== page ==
Did you feel a strong breeze earlier this week and worry for a minute that one of the many hurricanes whipping through the Atlantic had somehow found its way to the Gulf?
Don't worry. It wasn't a hurricane, just an enormous sigh of relief from parents whose children finally went back to school on September 10. A few schools had started their year before Eid Al Adha, but for many children, this summer holiday was the longest of their short lives. It felt even longer for their parents.
A long summer holiday sounds delicious at the outset: no one yearns for the early mornings, or the hunt for the missing PE kit in the 30 seconds before you have to walk out the door, and the absence of homework-related griping creates a blissful silence.
It’s all great, those first weeks, when everyone is full of plans and activities. That energy lasts maybe three weeks, maybe a month, but then enthusiasm wanes. Even if you’re travelling to new cities or spending time visiting family, the absence of routine starts to wear thin, as does spending time in the close quarters often necessitated by family trips. A family trip, just to clarify, is not the same as a holiday. The former usually involves children and frequently restaurants that serve things like “chicken fingers”. A holiday means you’re travelling on your own schedule and don’t have to get anywhere near a chicken finger (for the record, chickens do not have fingers, they do not even have opposable thumbs).
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This summer’s holidays went on for so long that one of my children was heard saying that he couldn’t wait for school to start. When that first day finally arrived, my kids went off without grumbling, crisp and tidy in their new uniforms, their satchels stocked with pencils and pens.
I won’t lie. I was delighted to see them go. And then as I wandered through my empty apartment, revelling in the fact that no one was asking me for a snack, for a ride to the mall or for another snack, I realised how lucky we were.
You may remember that in the weeks before school started, Nature seemed intent on showing humanity how quickly all that we take for granted can be erased: wildfires burned from Los Angeles up into British Columbia, the strongest earthquake in a century shook Mexico, Hurricanes Harvey and Irma decimated islands in the Caribbean and walloped the southern United States, monsoons in India, Nepal and Bangladesh killed thousands.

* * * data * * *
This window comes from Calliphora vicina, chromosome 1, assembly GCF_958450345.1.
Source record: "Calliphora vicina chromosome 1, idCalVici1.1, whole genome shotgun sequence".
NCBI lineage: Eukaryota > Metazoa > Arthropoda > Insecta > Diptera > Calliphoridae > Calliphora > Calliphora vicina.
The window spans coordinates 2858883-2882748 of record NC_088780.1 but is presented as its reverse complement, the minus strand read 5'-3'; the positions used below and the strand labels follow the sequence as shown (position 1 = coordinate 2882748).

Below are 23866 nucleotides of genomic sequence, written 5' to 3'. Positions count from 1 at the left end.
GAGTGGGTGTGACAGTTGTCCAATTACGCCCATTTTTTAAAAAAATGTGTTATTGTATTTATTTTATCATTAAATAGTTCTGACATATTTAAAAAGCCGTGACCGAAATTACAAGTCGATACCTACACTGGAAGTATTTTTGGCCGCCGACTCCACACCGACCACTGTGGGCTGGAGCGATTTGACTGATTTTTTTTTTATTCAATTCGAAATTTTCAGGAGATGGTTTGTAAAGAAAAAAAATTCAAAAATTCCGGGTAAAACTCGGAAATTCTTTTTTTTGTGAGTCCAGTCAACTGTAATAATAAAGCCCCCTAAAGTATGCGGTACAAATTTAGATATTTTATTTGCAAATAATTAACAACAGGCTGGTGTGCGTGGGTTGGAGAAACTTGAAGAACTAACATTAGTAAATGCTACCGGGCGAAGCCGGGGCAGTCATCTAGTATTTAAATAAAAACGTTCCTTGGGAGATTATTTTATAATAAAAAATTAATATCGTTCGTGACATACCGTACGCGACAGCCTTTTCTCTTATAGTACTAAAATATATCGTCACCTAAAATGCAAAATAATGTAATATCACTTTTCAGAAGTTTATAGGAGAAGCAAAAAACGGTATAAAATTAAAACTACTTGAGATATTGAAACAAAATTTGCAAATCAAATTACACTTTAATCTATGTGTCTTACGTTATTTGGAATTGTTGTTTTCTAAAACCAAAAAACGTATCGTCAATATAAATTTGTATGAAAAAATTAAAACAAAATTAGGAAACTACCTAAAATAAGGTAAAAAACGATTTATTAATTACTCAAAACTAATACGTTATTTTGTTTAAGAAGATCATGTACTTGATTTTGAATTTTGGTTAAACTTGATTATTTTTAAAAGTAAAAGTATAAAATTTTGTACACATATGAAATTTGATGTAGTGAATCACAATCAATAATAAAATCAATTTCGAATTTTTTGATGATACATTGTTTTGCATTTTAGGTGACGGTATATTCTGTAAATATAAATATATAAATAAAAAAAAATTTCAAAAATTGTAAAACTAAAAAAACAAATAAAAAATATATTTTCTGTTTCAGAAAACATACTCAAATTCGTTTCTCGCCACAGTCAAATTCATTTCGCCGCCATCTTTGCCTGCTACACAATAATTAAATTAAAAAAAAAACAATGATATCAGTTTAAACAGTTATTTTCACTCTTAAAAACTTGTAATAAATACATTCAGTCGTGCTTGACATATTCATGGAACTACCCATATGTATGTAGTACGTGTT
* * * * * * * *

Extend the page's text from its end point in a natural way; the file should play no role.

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That’s just in the last three weeks and hurricane season is only just starting. Luckily, the US Environmental Protection Agency has removed any discussion of climate science from its website, lest anyone link the increasingly ferocious hurricanes to the rising temperatures of the oceans. Clearly, then, we should continue to pave over all the possible wetlands we can find, because houses and resort complexes make great buffers against flood waters.
Tens of thousands of people have been displaced in recent weeks due to extreme and unexpected weather and many of those people may discover that they don't have homes to return to when the floods and fires recede. Are we facing another stream of refugees – weather refugees – who will join the world's rising tide of displaced humanity? These uprooted people have to drift according to whims of governments, but all they want is a safe harbour, a way to re-anchor themselves to the world.
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It was against the backdrop of these climactic upheavals that the simple fact of going to school – of having a school to go to – became something to be grateful for: the ease with which we were able to move from the aimless summer holidays and into the stability of a school-day routine. As we settle into our school-year rhythm, I am reminded of what Simone Weil once said: "Being rooted is perhaps the most important and least recognised need of the human soul."
I can’t afford to send all the displaced children to school, but surely those of us with the unremarkable luxury of stability can do more to help those who have been uprooted?
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